Histomoniasis? Warning necropsy pics

Discussion in 'Emergencies / Diseases / Injuries and Cures' started by zeppley, Feb 4, 2015.

  1. zeppley

    zeppley Chillin' With My Peeps

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    My favorite hen, a 9-month old blue Ameraucauna hadn't been feeling well (hiding in corners) or eating much even when give scrambled eggs and meal worms. I isolated her, added a heat lamp, and added supplemenal tube feeding.

    I did a fecal float (my first) and saw Capillaria/Trichuris eggs (anyone know how to tell these apart?), possibly sporulated eimaeria, and some round and oval worm eggs (ascarids, probably). I wormed her (Valbazen) and started Corid.

    Her weight loss slowed but otherwise she showed no improvement. Her poop was green, fluffy and wet - sorry no photos. I was afraid she might have Marek's - she occasionally shook her head and her aim wasn't good. After 3 weeks, I culled her and did a necropsy.

    She had healthy pectoral muscles, visceral fat and food in her gut. Her liver was tan with red margins and friable. There were hard nodules on the surface of her proventriculus, ileum, and ceca. I thought, O no! Marek's - but her brachial and sciatic nerve plexi looked fine. Her ceca were hard and full of caseous yuck.
    [​IMG][​IMG]

    [​IMG] Upper arrows show nodules, lower arrow label says "not a worm, tissue scrap" I didn't see any worms.
    [​IMG]

    Now I'm thinking perhaps histomoniasis with the tan liver and the cecal cores, although her liver doesn't have the surface lesions typical of blackhead.

    I'm hoping those more experienced will weigh in.

    This is the 15th year I've raised chickens in this coop. I've lost the occasional one or two birds a year, and never seen anything like this despite them eating earthworms and having a wren trying to nest in the coop.

    If this is histomoniasis, how do I protect my peafowl, living at the other end of the yard?
     
    2 people like this.
  2. dawg53

    dawg53 Humble

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    I'm not sure if you're dealing with blackhead or not... definitely blackhead if there were lesions on the liver.
    [​IMG]
     
  3. MrsBrooke

    MrsBrooke Chillin' With My Peeps

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    Thank you for posting.

    MrsB
     
  4. casportpony

    casportpony Team Tube Feeding Captain & Poop Inspector General Premium Member

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    @zeppley , may I send these pictures to the avian pathologist I work with?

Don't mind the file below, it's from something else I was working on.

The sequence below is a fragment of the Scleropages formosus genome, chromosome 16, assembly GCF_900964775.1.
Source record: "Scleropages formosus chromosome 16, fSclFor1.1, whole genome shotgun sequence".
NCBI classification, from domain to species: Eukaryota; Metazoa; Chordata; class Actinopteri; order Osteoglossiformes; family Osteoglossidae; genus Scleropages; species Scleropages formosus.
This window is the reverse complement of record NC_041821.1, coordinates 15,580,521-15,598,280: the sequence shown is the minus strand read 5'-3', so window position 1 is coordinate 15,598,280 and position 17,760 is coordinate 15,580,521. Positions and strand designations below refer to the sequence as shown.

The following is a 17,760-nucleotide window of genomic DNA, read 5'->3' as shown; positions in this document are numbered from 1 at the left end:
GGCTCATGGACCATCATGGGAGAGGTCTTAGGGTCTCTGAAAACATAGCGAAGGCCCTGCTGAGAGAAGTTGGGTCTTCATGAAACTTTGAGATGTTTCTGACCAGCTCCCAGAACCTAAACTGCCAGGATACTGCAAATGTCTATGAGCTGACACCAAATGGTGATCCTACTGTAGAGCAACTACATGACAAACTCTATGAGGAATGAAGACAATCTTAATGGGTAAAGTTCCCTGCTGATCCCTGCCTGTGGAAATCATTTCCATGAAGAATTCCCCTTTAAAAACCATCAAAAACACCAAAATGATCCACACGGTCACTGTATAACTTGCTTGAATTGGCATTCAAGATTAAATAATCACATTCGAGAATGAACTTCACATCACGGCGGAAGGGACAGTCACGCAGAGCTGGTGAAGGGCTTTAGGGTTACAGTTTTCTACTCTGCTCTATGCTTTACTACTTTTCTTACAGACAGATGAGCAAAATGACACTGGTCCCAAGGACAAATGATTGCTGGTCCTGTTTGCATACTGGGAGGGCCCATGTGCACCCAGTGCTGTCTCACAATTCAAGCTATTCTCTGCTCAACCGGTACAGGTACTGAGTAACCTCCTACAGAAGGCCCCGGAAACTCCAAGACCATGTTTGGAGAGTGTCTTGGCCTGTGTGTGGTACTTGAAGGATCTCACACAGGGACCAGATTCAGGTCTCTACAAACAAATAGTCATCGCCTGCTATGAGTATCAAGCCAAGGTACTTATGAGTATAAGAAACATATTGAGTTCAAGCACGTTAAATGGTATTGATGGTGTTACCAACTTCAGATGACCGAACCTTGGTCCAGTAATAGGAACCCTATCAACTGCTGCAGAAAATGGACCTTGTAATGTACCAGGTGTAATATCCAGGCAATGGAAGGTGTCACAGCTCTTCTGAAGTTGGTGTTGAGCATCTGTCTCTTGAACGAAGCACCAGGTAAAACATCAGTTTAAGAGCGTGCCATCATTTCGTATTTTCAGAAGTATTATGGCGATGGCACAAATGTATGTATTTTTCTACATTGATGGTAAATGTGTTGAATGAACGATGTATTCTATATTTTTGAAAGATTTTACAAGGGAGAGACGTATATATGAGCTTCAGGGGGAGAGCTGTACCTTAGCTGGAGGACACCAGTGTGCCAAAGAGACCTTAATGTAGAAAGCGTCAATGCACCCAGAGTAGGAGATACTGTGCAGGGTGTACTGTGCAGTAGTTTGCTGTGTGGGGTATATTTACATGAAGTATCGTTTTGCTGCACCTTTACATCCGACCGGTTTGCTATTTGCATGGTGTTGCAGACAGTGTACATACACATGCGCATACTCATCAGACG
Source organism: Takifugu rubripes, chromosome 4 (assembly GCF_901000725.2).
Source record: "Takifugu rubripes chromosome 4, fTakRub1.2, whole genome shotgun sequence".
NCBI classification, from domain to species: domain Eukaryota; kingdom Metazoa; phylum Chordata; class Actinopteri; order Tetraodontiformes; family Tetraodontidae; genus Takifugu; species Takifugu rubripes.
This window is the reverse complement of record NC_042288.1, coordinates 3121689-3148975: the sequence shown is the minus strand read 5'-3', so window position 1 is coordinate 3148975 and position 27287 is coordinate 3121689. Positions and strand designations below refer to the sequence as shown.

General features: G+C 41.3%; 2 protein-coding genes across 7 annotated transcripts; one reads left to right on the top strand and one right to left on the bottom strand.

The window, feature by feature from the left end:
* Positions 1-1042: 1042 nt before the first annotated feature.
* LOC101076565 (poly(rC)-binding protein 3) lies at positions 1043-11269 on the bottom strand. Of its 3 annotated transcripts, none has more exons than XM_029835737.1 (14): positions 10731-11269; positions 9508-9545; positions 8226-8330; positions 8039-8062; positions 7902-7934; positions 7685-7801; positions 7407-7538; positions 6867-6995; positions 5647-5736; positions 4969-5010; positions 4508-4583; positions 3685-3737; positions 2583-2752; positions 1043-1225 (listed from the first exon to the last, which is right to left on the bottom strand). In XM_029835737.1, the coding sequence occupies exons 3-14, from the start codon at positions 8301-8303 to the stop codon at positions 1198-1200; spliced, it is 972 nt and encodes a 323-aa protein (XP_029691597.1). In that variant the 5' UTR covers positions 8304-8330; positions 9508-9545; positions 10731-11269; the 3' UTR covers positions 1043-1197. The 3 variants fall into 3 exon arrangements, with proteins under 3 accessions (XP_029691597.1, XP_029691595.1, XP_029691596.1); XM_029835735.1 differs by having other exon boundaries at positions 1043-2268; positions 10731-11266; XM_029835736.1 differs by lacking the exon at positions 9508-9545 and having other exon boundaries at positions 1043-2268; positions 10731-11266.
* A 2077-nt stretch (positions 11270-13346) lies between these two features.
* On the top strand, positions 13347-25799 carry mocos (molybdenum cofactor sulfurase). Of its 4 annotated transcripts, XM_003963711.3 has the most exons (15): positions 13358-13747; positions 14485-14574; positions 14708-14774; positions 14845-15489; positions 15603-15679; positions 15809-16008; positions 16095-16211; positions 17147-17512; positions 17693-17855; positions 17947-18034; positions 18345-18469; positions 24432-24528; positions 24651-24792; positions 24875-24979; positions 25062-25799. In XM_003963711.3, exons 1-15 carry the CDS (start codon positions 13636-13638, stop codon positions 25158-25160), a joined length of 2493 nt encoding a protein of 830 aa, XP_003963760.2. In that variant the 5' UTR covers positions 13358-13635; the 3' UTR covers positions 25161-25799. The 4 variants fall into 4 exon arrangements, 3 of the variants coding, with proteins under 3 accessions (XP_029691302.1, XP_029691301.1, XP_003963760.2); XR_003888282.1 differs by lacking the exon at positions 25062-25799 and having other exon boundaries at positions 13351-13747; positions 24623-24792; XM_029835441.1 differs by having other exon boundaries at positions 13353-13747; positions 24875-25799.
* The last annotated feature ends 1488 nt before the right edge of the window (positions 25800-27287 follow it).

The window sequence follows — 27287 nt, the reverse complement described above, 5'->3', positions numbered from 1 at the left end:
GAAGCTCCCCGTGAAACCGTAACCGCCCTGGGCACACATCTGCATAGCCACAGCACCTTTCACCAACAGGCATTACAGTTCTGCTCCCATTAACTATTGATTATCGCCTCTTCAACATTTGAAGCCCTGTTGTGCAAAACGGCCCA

-Kathy
     
  5. zeppley

    zeppley Chillin' With My Peeps

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    Please, please, please! PM me for higher res.
     
  6. casportpony

    casportpony Team Tube Feeding Captain & Poop Inspector General Premium Member

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    Can you email them to me? my email is my BYC user name @gmail.com

    -Kathy
     
  7. Michael Apple

    Michael Apple Overrun With Chickens

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    Numerous poultry articles state Heterakis gallinarum are not much of a threat. I'll never understand that persistent repetition of downplaying the problems cecal worms can cause in so many articles. They are certainly a threat in chickens as much as turkeys. I've seen them in pullets as young as 4 months old. They are very small, but can be seen in cecal droppings upon close examination under bright light. Like Coccidia and other protozoa, any type of intestinal worm infestation can do irreparable damage to the intestinal tract which effects the digestion and absorption of nutrients for the life of the bird. The observer will see stunted growth, and may never see birds get to the point of anemic/emaciated appearance unless it is a large infestation. Young birds are more susceptible than older birds. The right anthelmintic does the job no organic remedy can.
     
    Last edited: Feb 4, 2015
  8. Michael Apple

    Michael Apple Overrun With Chickens

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    Also, cecal worms burrow in the mucosa (lining of the cecal sacs). They are very hard to see and take only 14 days to mature, causing thickening of the walls. Cecal strains of Coccidia cause the same problem with thickening of the walls.
     
    Last edited: Feb 4, 2015
  9. orumpoultry

    orumpoultry Chillin' With My Peeps

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    Subscribing to hear more.
     
  10. zeppley

    zeppley Chillin' With My Peeps

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    Michael,

    That could very well be the initial problem. By the time of necropsy, the cecal walls were paper thin. I read yesterday that a secondary E. coli infection can produce cecal cores, so that may have also been going on as well. I didn't take scrapings from the ceca, but did for the duodenum and jejunum. Nothing found, but that was after worming and a course of Corid. Looking back at my notes, I noticed she was thin last September. I figured that was because she was low ranking so I fed her separately. Poor hen. This is a tough learning curve I'm climbing.
     

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